Research is a systematic study that adds context and insights to the design process, being a fundamental stage to get to know users and define problems.
UX research seeks to identify and understand user needs, goals, and pains so designers can build better products for them.
For instance, if users can't figure out how to use an app or software, or even if they do manage but don't like to use it, something has to change. So there's a problem to be investigated and solved.
Research is part of the Double Diamond discovery stage and is one of the foundations of User-Centered Design. Its focus is to solve user problems, explaining what works and what doesn't within a specific product.
There are different methods to conduct research depending on your project needs — like the timeframe you have to find results and make decisions. In this article, we will cover a method called Rapid Research.
What is Rapid Research?
Rapid Research is all about conducting impactful user research to provide quick results in a shorter time span.
In this sense, the cornerstone of Rapid Research is building well-structured frameworks to boost the process.
Rapid Research may seem like a modern technique, but it has been around for a long time, especially in fields where deadlines and results are tight.
Why is Rapid Research relevant to UX?
Rapid Research is a powerful tool to collect information and give insights on questions that pops up every day during a product's life cycle.
Product Designer Oriol Banus has written about a case where he applied a Rapid Research framework to identify the feasibility of a new feature in an existing app.
The situation above illustrates how Rapid Research allows gathering answers in a short period so companies can improve their products in time to stay ahead of the competition.
Rapid Research as an agile tool
Given the characteristics of Rapid Research, it can be a great tool to combine with Agile methods in order to optimize and move faster through each step.
Similar to a Design Sprint, the proposal of Rapid Research is having team members focused on asking the right questions, relying on frameworks, predetermined milestones, and, of course, running against the clock to find answers and achieve goals.
Because of this, Rapid Research can be a great ally in projects where companies are already familiar with methodologies like:
- Agile philosophy;
- Design Sprints;
- Lean UX and Lean Startup;
- User-centered Design.
How to conduct a Rapid Research
Rapid Research is based on efficient, well-defined frameworks to quickly find answers and insights to specific questions.
We'll describe two processes of Rapid Research with different timeframes: 2 weeks and one week.
As mentioned earlier in the article, we'll describe Oriol Banus' research method below, a two-week sprint.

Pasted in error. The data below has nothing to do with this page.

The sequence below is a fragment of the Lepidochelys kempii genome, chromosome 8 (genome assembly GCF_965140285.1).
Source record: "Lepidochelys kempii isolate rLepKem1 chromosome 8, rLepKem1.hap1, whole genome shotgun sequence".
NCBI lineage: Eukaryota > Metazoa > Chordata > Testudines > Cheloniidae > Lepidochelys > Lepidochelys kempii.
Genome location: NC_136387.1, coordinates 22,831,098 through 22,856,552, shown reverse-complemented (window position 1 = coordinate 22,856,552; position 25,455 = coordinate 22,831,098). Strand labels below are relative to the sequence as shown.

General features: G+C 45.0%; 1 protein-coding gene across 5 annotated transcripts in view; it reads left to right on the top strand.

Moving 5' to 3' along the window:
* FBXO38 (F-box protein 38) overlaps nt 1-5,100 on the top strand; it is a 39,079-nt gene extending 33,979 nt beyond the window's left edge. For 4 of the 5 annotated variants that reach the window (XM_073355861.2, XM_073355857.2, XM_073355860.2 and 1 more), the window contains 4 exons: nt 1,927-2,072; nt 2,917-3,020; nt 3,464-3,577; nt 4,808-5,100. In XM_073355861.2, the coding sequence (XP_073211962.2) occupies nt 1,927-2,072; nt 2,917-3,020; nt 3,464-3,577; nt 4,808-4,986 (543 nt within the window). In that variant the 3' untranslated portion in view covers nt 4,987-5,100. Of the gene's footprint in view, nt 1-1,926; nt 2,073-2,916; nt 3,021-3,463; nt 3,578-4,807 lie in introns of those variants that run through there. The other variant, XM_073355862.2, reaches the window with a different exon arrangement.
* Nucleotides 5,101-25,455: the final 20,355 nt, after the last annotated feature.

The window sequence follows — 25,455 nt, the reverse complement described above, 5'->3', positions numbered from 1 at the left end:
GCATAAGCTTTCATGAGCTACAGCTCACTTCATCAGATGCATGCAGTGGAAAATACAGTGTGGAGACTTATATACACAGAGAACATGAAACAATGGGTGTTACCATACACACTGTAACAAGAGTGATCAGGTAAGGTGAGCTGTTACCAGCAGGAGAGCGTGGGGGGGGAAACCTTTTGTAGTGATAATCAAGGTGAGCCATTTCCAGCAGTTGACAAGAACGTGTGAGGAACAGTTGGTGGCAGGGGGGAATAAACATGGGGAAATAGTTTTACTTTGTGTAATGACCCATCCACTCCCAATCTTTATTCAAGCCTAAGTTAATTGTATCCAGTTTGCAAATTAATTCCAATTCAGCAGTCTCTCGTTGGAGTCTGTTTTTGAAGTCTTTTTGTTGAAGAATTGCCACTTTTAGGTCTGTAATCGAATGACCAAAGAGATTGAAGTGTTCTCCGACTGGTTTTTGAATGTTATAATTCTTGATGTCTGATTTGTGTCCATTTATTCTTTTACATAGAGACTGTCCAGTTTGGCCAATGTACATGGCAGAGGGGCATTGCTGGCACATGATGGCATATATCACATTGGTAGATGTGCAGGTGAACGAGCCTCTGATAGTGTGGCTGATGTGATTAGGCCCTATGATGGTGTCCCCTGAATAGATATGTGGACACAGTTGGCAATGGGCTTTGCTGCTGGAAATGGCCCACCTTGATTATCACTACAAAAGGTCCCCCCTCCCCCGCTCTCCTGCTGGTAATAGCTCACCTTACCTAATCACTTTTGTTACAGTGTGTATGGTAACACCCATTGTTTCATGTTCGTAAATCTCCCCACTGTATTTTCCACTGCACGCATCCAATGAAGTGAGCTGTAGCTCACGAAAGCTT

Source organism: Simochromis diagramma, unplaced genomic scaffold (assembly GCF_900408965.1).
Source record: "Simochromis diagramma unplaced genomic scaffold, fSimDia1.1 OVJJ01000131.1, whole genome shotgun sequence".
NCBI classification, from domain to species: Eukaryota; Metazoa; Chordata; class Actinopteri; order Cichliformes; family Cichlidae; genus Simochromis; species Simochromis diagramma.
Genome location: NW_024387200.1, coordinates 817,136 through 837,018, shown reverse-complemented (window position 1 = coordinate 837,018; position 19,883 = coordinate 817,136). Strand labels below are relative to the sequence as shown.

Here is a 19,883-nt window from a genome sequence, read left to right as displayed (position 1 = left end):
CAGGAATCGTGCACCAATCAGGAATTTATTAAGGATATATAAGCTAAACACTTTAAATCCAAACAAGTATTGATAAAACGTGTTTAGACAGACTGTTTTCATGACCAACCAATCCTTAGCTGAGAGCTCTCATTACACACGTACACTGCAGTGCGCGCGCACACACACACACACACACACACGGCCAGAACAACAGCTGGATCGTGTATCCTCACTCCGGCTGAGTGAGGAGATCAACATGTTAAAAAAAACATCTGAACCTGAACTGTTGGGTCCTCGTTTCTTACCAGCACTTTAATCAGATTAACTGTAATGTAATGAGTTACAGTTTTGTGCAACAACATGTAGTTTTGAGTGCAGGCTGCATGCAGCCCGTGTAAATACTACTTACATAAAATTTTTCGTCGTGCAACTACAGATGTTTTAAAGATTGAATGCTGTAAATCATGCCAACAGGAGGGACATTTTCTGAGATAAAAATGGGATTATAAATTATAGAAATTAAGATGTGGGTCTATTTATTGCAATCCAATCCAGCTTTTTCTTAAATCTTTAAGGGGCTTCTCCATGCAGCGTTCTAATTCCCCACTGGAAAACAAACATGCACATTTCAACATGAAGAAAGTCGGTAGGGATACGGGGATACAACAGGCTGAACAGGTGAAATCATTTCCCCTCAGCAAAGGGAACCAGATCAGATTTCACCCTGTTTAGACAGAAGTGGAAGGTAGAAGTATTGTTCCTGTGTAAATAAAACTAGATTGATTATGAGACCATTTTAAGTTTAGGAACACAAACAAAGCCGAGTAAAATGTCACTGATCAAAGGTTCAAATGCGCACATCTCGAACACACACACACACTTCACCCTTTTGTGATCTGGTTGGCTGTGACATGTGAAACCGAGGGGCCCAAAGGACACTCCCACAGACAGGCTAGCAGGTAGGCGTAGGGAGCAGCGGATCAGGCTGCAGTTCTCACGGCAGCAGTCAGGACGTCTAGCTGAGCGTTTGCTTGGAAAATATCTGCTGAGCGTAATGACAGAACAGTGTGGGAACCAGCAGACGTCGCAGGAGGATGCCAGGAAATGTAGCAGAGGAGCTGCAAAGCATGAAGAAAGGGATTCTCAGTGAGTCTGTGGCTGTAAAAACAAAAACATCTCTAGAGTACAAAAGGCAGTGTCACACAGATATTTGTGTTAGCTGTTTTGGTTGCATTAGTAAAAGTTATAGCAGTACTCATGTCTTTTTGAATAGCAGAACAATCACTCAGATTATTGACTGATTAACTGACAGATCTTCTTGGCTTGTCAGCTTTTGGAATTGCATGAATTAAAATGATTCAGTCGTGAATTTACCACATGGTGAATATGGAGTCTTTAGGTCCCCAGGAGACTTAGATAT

Before getting down to business, it's essential to gather all information related to the product and the problem; this will guide the Research more assertively, like:
- Product: study the product, market and competitors;
- Hypothesis: draw hypotheses on how to add value to the product or how to improve it;
- Goals: how to achieve these hypotheses (i.e., identify user needs, would they pay for this service/upgrade/product, how to smooth transition/experience, how to achieve it with the company's existing technology);
- User persona: identify your target according to your product (e.g., age, behavior, profile, income, technological knowledge).
Secondary Research: Internet Research
Secondary Research is a type of data that has already been compiled and published by others. You can find secondary sources in books, journals, right on the Web, or even in your company's previous research.
Banus created a flow where his team first started to work on secondary research and then moved to primary research to find quantitative and qualitative insights.
Day 1 is entirely dedicated to internet research, where the team gathers insightful and relevant information according to established goals. Then, each team member creates a slide with all the data they had collected during the day — including links, images, and quotes.
By the end of the day, the team meets to share their findings, and each person has 30 minutes to make a small presentation. While one person is sharing the information, the other team members highlight what they thought was more interesting.
The purpose of day 1 is to understand the context and get enough information to plan the primary research.
Secondary Research: Benchmarking
On the second day, the team focuses on a competitive analysis of products and services that are in the same niche as the product in question.
During this stage, the objective is to understand how competitors are dealing with the presented problem. Here, the team can check if there's a solution already being deployed by other companies, how to improve based on what other companies are offering, and how to set themselves apart, delivering better innovative solutions.
Understanding how competitors work is a vital strategy to examine possible solutions and whether they work or not.
Primary Research: Survey
Primary Research is developed specifically for a determined project to get information through surveys and interviews tailored to your needs.
At the beginning of Day 3, the team meets to brainstorm questions for the survey with all the insights they got from the secondary research. It's a good practice to mix qualitative and quantitative questions as well as open and closed questions.
Open-ended questions help you to find out more than you can anticipate. Test your questions by answering them with yes or no, and rewrite those to find out more about how and what. The survey is then sent by the end of Day 3.
Primary Research: Interviews
On Day 4, the team meets to analyze all the answers from the survey and work on the following step, preparing for interviews.